Legislating Against BDS Suggests Israel Can Do No Wrong

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Illinois passed a bill this month banning state pension funds from investing in companies that support the boycott, divestment and sanctions movement against Israel. While the effort to fight the delegitimization of Israel is praiseworthy, this bill has the additional effect of undermining Israel's position as a sovereign state by denying its role as a moral actor.

A core tenet of Zionism is the legitimacy of a Jewish sovereign state. In 1948, David Ben-Gurion declared that after 2,000 years of exile and victimhood, the time had come for “the Jewish people, like other nations, to determine its history under its own sovereignty.'' Part of living in this new reality means that Israel, like every other country, is a moral actor that bears the responsibilities of its sovereignty.

It can, and often does, achieve moral greatness, like when it granted asylum to some 350 Vietnamese refugees in the 1970s, established a major field hospital in Haiti in 2010 after the earthquake there, and sent significant humanitarian relief to Nepal after the recent tremblor. Yet, it also succumbs to moral failures: building homes for Jewish settlers on private Palestinian land; introducing segregated buses for Jews and Palestinians; and repeatedly objecting to bids for independence by more than 2 million stateless people who have lived under its military control for 48 years. 

In the same way that Israel should be praised for its achievements, it should be held accountable for its failures. This, too, is an essential implication of the Zionist dream: along with the privilege of being recognized as a sovereign state comes the obligation to be treated like other states.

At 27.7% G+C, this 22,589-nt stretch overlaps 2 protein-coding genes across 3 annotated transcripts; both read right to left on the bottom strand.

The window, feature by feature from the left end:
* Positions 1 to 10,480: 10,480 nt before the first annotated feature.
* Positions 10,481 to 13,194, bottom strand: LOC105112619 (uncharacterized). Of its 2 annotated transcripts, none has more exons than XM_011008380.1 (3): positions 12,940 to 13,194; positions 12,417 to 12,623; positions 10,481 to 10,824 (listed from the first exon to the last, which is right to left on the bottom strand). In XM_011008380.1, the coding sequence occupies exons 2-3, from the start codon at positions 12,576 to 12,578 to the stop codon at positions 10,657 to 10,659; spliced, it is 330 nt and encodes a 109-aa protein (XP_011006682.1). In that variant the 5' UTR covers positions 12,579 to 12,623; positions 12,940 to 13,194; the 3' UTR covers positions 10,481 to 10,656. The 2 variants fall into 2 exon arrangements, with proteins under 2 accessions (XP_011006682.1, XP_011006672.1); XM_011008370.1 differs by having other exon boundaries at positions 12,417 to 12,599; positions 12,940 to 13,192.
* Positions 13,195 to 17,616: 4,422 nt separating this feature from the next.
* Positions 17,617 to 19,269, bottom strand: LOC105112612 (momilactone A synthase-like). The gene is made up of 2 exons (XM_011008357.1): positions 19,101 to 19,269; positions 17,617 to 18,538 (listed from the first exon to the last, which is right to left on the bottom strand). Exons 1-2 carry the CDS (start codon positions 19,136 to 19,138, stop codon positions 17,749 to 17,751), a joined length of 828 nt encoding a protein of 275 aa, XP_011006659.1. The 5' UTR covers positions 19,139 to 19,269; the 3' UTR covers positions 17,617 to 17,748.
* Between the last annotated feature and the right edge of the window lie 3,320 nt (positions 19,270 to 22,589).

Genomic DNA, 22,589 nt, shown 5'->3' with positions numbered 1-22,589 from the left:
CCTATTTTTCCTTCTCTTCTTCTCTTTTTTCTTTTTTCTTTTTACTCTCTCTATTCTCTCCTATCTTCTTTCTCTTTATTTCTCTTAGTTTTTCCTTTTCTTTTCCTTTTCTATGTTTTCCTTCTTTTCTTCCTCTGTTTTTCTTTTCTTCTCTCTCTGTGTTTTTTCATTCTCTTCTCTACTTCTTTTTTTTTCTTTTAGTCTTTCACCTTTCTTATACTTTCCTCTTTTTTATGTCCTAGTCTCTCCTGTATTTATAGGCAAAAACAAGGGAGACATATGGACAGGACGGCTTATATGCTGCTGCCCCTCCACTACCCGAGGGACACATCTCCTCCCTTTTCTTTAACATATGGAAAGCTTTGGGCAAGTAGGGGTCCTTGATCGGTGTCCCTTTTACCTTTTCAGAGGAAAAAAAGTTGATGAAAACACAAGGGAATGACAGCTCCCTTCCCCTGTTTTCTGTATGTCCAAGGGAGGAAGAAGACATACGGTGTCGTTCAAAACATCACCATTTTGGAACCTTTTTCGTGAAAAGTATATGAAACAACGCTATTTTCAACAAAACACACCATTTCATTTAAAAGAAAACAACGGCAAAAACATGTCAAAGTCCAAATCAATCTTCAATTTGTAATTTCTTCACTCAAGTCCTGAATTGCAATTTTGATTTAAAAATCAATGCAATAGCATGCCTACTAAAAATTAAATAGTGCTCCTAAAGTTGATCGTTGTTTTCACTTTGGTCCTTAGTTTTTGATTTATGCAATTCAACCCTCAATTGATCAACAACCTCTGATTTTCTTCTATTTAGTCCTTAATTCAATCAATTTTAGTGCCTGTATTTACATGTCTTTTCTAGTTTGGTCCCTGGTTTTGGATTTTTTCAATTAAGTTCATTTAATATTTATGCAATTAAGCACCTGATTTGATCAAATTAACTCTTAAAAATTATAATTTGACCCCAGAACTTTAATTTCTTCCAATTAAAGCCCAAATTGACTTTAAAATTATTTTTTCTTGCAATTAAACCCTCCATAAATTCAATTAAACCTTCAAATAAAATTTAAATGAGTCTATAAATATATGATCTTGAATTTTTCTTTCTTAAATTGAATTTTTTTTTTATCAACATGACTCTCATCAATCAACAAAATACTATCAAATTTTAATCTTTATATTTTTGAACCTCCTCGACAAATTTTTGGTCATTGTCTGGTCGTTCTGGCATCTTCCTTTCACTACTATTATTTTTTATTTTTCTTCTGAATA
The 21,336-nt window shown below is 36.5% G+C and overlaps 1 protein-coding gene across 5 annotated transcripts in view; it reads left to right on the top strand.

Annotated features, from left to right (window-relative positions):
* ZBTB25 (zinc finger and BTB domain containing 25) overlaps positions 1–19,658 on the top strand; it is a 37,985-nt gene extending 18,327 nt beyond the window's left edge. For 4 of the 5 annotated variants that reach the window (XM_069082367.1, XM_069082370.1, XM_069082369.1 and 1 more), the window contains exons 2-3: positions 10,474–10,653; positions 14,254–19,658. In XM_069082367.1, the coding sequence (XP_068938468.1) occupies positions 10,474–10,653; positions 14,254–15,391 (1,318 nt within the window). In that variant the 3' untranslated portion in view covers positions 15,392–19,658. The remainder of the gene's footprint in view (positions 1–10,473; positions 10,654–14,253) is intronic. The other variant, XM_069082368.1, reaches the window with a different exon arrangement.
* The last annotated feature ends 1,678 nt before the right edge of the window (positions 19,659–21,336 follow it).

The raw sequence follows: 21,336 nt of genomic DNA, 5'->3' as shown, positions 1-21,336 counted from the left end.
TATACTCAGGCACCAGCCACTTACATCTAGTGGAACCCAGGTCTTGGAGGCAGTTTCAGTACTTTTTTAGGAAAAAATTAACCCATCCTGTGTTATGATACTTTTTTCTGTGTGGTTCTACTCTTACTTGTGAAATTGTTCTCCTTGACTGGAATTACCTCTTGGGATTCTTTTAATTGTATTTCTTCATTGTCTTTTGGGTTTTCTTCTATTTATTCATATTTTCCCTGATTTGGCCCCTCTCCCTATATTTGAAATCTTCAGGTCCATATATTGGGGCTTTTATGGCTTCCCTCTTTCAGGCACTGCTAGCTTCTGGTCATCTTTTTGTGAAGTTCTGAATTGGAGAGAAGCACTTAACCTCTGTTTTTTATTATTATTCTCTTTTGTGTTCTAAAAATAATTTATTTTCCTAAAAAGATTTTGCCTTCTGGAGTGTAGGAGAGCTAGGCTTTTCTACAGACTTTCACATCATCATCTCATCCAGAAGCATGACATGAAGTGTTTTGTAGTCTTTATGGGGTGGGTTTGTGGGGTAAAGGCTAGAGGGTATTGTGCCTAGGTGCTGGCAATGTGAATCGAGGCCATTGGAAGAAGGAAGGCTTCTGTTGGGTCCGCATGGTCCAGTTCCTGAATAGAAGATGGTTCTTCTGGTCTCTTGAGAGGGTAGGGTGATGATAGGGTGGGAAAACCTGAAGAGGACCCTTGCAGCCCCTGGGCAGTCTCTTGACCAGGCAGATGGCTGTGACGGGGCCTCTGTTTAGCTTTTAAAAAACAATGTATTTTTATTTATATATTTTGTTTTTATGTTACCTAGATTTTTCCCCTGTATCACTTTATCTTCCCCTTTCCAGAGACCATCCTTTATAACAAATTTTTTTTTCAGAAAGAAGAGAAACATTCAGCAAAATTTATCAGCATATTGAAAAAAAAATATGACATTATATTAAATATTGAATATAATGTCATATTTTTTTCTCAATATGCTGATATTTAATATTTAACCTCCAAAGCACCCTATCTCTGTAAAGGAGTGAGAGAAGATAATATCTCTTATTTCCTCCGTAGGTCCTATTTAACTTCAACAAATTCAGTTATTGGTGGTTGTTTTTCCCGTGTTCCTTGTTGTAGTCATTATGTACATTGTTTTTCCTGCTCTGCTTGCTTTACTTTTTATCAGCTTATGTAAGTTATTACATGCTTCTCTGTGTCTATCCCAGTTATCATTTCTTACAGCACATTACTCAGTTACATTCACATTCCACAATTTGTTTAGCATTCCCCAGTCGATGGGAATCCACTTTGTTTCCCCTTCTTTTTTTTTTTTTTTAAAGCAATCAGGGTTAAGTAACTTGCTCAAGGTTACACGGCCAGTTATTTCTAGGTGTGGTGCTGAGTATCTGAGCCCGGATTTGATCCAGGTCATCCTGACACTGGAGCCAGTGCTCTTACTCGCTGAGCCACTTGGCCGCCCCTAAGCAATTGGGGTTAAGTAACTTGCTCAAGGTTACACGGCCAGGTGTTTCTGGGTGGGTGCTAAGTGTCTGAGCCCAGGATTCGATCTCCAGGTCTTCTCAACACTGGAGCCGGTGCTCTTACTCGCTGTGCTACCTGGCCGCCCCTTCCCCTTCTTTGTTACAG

Economic boycotts and sanctions have consistently been considered legitimate responses to other countries’ misconduct: South Africa was boycotted by various organizations in the 1980s and 1990s over apartheid; China has been boycotted over its unfair labor practices and annexation of Tibet; and the American government enforces a variety of economic sanctions on countries throughout the world, including Belarus, Russia, and Venezuela, for their failures to live up to U.S. standards of moral conduct.

Nobody claims that these states are the only countries in the world doing wrong or that they are all committing misdeeds of equal moral weight. People chose to boycott South African apartheid while simultaneously ignoring the Guatemalan massacre of hundreds of thousands of Mayans; many of those who boycott China for its annexation of Tibet have been silent about Russia’s annexation of Crimea; and the United States never claims that its list of sanctioned countries includes every state that commits wrongdoings.

Yet, by singling out Israel and divesting from businesses that boycott it, Illinois effectively holds the Jewish state to a different, less morally accountable, standard than other countries, and in so doing undermines that basic tenet of Zionism.

That is not to say that boycotts are the necessary means for holding Israel accountable for its moral failures. Reasonable people can disagree about the extent of Israel’s misdeeds and the appropriate ways to react to them. But the only premise on which to base a categorical rejection of all boycotts is that a country is incapable of moral failure. By singling out Israel and declaring economic boycotts an inherently illegitimate response to its policies, the Illinois bill – probably inadvertently – denies the Jewish state’s ability to be a moral actor like any other.

Ayalon Eliach is a lawyer and a rabbinical student at Hebrew College. He holds a BA in Religious Studies from Yale University and a JD from Harvard Law School. He is passionate about using religion as a source of connection rather than separation in the world.

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